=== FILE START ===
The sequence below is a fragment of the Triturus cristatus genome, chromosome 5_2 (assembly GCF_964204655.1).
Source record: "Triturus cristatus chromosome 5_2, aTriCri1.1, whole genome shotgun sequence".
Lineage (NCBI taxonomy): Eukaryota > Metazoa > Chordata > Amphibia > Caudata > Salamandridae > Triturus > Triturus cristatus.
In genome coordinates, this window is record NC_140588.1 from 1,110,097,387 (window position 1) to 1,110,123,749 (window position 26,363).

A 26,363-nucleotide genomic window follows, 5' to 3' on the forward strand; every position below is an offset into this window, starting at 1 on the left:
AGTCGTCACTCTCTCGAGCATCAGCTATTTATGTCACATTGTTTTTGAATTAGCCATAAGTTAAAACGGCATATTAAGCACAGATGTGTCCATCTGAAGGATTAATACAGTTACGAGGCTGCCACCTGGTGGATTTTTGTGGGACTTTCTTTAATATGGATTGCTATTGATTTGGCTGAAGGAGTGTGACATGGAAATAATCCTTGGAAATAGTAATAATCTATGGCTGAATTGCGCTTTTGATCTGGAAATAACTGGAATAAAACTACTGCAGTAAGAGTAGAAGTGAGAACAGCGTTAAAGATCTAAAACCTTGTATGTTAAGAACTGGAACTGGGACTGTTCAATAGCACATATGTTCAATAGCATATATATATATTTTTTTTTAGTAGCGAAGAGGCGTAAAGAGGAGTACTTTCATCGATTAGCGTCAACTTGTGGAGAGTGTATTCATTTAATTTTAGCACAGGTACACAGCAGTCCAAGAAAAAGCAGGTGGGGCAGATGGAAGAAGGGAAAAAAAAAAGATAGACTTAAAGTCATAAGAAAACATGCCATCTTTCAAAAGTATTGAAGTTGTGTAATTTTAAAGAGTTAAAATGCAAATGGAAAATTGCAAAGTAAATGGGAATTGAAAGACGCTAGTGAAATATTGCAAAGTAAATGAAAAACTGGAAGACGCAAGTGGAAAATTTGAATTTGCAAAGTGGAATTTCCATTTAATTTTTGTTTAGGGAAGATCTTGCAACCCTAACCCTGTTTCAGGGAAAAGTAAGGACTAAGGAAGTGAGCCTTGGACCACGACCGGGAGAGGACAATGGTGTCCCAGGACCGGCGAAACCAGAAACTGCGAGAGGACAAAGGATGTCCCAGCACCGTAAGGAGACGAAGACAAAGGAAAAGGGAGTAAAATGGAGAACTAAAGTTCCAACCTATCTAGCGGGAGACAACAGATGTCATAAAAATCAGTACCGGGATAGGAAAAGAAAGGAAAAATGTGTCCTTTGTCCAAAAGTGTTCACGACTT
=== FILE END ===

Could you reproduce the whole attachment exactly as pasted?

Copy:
The sequence below is a fragment of the Triturus cristatus genome, chromosome 5_2 (assembly GCF_964204655.1).
Source record: "Triturus cristatus chromosome 5_2, aTriCri1.1, whole genome shotgun sequence".
Lineage (NCBI taxonomy): Eukaryota > Metazoa > Chordata > Amphibia > Caudata > Salamandridae > Triturus > Triturus cristatus.
In genome coordinates, this window is record NC_140588.1 from 1,110,097,387 (window position 1) to 1,110,123,749 (window position 26,363).

A 26,363-nucleotide genomic window follows, 5' to 3' on the forward strand; every position below is an offset into this window, starting at 1 on the left:
AGTCGTCACTCTCTCGAGCATCAGCTATTTATGTCACATTGTTTTTGAATTAGCCATAAGTTAAAACGGCATATTAAGCACAGATGTGTCCATCTGAAGGATTAATACAGTTACGAGGCTGCCACCTGGTGGATTTTTGTGGGACTTTCTTTAATATGGATTGCTATTGATTTGGCTGAAGGAGTGTGACATGGAAATAATCCTTGGAAATAGTAATAATCTATGGCTGAATTGCGCTTTTGATCTGGAAATAACTGGAATAAAACTACTGCAGTAAGAGTAGAAGTGAGAACAGCGTTAAAGATCTAAAACCTTGTATGTTAAGAACTGGAACTGGGACTGTTCAATAGCACATATGTTCAATAGCATATATATATATTTTTTTTTAGTAGCGAAGAGGCGTAAAGAGGAGTACTTTCATCGATTAGCGTCAACTTGTGGAGAGTGTATTCATTTAATTTTAGCACAGGTACACAGCAGTCCAAGAAAAAGCAGGTGGGGCAGATGGAAGAAGGGAAAAAAAAAAGATAGACTTAAAGTCATAAGAAAACATGCCATCTTTCAAAAGTATTGAAGTTGTGTAATTTTAAAGAGTTAAAATGCAAATGGAAAATTGCAAAGTAAATGGGAATTGAAAGACGCTAGTGAAATATTGCAAAGTAAATGAAAAACTGGAAGACGCAAGTGGAAAATTTGAATTTGCAAAGTGGAATTTCCATTTAATTTTTGTTTAGGGAAGATCTTGCAACCCTAACCCTGTTTCAGGGAAAAGTAAGGACTAAGGAAGTGAGCCTTGGACCACGACCGGGAGAGGACAATGGTGTCCCAGGACCGGCGAAACCAGAAACTGCGAGAGGACAAAGGATGTCCCAGCACCGTAAGGAGACGAAGACAAAGGAAAAGGGAGTAAAATGGAGAACTAAAGTTCCAACCTATCTAGCGGGAGACAACAGATGTCATAAAAATCAGTACCGGGATAGGAAAAGAAAGGAAAAATGTGTCCTTTGTCCAAAAGTGTTCACGACTT